There could be a smartphone app to find out if San Francisco’s Golden Gate Bridge, or any bridge for that matter, is holding up, according to a study.
The new study shows that mobile phones placed in vehicles, equipped with special software, can collect useful data on structural integrity when crossing bridges. In doing so, they could become a cheaper alternative to sensor arrays attached to the bridges themselves.
“The main finding is that information about the structural health of bridges can be extracted from accelerometer data collected by smartphone,” says Carlo Ratti, co-author of the study.
The research was conducted, in part, on the Golden Gate Bridge itself. The study, involving researchers from the Massachusetts Institute of Technology (MIT), in the United States, showed that mobile devices can capture the same type of information about bridge vibrations that stationary sensors compile.
The researchers also estimate that, depending on the age of a highway bridge, mobile device monitoring could add an additional 15 to 30 percent years to the life of the structure.
“These findings suggest that massive, low-cost datasets collected by smartphones could play an important role in monitoring the health of existing transportation infrastructure,” the authors write in their new paper, published in Nature Communications Engineering.
Bridges naturally vibrate, and to study the essential “modal frequencies” of these vibrations in many directions, engineers typically place sensors, such as accelerometers, on the bridges themselves.
Changes in modal frequencies over time can indicate changes in the structural integrity of a bridge.
To conduct the study, the researchers developed an Android-based mobile phone application to collect accelerometer data when the devices were placed in vehicles passing over the bridge.
They could then see how well that data matched the data recorded by the sensors on the bridges themselves, to see if the cellphone method worked.
“In our work, we designed a methodology to extract modal vibration frequencies from noisy data collected from smartphones,” said lead researcher Paolo Santi.
“As data from multiple trips across a bridge is recorded, noise generated by engine, suspension and traffic vibrations, (and) asphalt, tends to cancel out, while that the underlying dominant frequencies emerge. “In the case of the Golden Gate Bridge, researchers crossed the bridge 102 times with their devices turned on, and the team also used 72 Uber driver rides with activated phones, according to the study.
The team then compared the resulting data to that of a group of 240 sensors that had been placed on the Golden Gate Bridge for three months.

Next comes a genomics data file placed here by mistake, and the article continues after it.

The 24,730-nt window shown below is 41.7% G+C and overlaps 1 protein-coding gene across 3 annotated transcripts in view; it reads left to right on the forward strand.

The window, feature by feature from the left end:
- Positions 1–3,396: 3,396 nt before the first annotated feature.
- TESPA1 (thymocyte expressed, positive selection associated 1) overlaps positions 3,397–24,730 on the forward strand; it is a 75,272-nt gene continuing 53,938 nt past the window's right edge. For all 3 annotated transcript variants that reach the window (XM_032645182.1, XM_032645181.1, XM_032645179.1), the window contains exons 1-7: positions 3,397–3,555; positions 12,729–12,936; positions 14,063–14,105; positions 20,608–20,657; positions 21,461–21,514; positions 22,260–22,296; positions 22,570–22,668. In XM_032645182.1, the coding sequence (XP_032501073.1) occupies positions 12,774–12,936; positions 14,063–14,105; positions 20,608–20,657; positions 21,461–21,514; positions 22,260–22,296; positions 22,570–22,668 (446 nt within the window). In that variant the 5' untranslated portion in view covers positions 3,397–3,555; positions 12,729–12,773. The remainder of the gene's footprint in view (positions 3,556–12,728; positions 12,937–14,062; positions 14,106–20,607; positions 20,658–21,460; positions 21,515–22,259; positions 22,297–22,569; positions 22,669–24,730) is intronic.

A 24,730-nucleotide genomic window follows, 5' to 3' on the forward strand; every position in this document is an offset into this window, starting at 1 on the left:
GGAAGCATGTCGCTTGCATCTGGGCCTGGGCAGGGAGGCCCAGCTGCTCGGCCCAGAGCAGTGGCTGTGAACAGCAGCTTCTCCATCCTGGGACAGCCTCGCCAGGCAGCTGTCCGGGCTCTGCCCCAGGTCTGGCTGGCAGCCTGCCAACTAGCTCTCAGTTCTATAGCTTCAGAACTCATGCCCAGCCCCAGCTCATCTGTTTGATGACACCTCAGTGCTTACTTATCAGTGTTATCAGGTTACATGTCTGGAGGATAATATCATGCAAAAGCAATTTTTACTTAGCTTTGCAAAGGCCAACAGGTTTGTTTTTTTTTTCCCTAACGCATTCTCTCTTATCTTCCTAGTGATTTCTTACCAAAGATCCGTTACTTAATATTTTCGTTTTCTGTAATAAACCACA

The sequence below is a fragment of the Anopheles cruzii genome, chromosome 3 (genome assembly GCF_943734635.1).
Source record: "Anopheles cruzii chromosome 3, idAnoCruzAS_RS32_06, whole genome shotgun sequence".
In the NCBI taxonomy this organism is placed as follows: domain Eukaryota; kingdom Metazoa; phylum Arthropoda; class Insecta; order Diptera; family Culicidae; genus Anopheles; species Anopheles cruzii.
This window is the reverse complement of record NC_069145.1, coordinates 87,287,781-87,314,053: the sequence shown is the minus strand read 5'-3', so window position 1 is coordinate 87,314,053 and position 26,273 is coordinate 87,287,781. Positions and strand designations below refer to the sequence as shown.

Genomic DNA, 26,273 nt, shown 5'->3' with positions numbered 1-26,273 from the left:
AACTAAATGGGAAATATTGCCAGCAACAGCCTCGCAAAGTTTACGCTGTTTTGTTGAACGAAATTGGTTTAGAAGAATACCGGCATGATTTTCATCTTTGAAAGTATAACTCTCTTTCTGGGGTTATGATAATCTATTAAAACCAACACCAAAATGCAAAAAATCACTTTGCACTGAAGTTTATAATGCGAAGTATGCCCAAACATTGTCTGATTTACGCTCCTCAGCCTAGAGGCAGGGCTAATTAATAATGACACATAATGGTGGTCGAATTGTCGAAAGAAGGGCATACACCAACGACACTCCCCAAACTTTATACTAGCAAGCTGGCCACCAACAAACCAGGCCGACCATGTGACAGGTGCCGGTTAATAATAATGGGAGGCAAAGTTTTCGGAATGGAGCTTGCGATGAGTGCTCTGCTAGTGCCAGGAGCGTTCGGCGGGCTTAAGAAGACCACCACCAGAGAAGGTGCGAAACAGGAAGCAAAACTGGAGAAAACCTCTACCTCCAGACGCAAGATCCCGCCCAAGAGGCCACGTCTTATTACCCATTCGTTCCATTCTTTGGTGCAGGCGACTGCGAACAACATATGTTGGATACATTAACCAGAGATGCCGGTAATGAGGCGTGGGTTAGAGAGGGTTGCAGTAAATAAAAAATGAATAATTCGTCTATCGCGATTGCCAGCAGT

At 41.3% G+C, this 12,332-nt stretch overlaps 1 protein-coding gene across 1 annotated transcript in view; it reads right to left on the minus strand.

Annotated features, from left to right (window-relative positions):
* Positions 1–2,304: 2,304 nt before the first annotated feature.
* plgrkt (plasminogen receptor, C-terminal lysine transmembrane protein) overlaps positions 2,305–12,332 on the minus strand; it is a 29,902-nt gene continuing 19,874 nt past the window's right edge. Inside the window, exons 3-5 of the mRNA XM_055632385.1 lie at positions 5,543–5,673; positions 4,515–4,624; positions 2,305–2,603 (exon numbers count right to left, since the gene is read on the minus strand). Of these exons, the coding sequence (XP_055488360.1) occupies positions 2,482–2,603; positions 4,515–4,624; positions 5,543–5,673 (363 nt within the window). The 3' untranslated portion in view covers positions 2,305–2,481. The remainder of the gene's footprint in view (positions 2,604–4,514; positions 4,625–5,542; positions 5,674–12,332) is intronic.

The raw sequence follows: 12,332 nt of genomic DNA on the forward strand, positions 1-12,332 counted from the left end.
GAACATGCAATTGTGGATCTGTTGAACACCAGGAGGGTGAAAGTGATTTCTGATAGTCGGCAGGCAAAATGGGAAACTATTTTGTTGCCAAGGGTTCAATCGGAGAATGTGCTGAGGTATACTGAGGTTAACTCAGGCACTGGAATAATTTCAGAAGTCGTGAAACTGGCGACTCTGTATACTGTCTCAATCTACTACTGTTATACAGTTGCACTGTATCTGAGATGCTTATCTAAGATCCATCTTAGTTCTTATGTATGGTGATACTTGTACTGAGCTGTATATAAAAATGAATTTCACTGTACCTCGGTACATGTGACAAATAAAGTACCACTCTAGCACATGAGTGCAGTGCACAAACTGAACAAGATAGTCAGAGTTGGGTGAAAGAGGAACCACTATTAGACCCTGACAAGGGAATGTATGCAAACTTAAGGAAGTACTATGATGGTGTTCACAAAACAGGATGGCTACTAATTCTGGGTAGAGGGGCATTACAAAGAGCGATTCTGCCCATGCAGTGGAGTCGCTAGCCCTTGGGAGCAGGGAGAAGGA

The result, according to the study, was that the data from the phones converged with that from the sensors on the bridge; for 10 particular types of low-frequency vibration measured by engineers on the bridge, there was a close match, and in five cases there was no difference between the methods.
“We were able to show that many of these frequencies correspond very precisely to the prominent modal frequencies of the bridge,” says Santi.
However, only one percent of all bridges in the United States are suspension bridges. About 41% are bridges with much smaller concrete spans. So the researchers also considered how well their method would work in this context.
To do this, they studied a bridge in Ciampino, Italy, comparing 280 vehicle trips across the bridge to six sensors placed on the bridge for seven months.
Again, the researchers were encouraged by the results, although they found up to 2.3% discrepancy between the methods for some modal frequencies across all 280 trips, and a discrepancy of 5.5% on a smaller sample. This suggests that a greater volume of travel could yield more useful data.
“Our initial results suggest that only a modest amount of trips over a period of a few weeks is sufficient to obtain useful information about the modal frequencies of bridges,” says Santi.
Looking at the method as a whole, MIT Professor Markus Buehler observes, “Vibrational signatures are emerging as a powerful tool for assessing the properties of large and complex systems, ranging from the viral properties of pathogens to the structural integrity of bridges, as this study shows,” Buehler said.
“This is a universal signal widely distributed in the natural and built environment that we are just beginning to explore as a diagnostic and generation tool in engineering,” Buehler said.
As Ratti acknowledges, there are ways to refine and expand the search, including considering the effects of in-vehicle smartphone support, the influence of vehicle type on data, and more.
“We still have work to do, but we think our approach could be scaled up easily – up to the level of an entire country,” Ratti said.
”It may not achieve the accuracy that can be achieved using fixed sensors installed on a bridge, but it could become a very interesting early warning system. Small anomalies could then suggest when to perform further analyses,” Ratti said.
(This story has not been edited by the Devdiscourse team and is auto-generated from a syndicated feed.)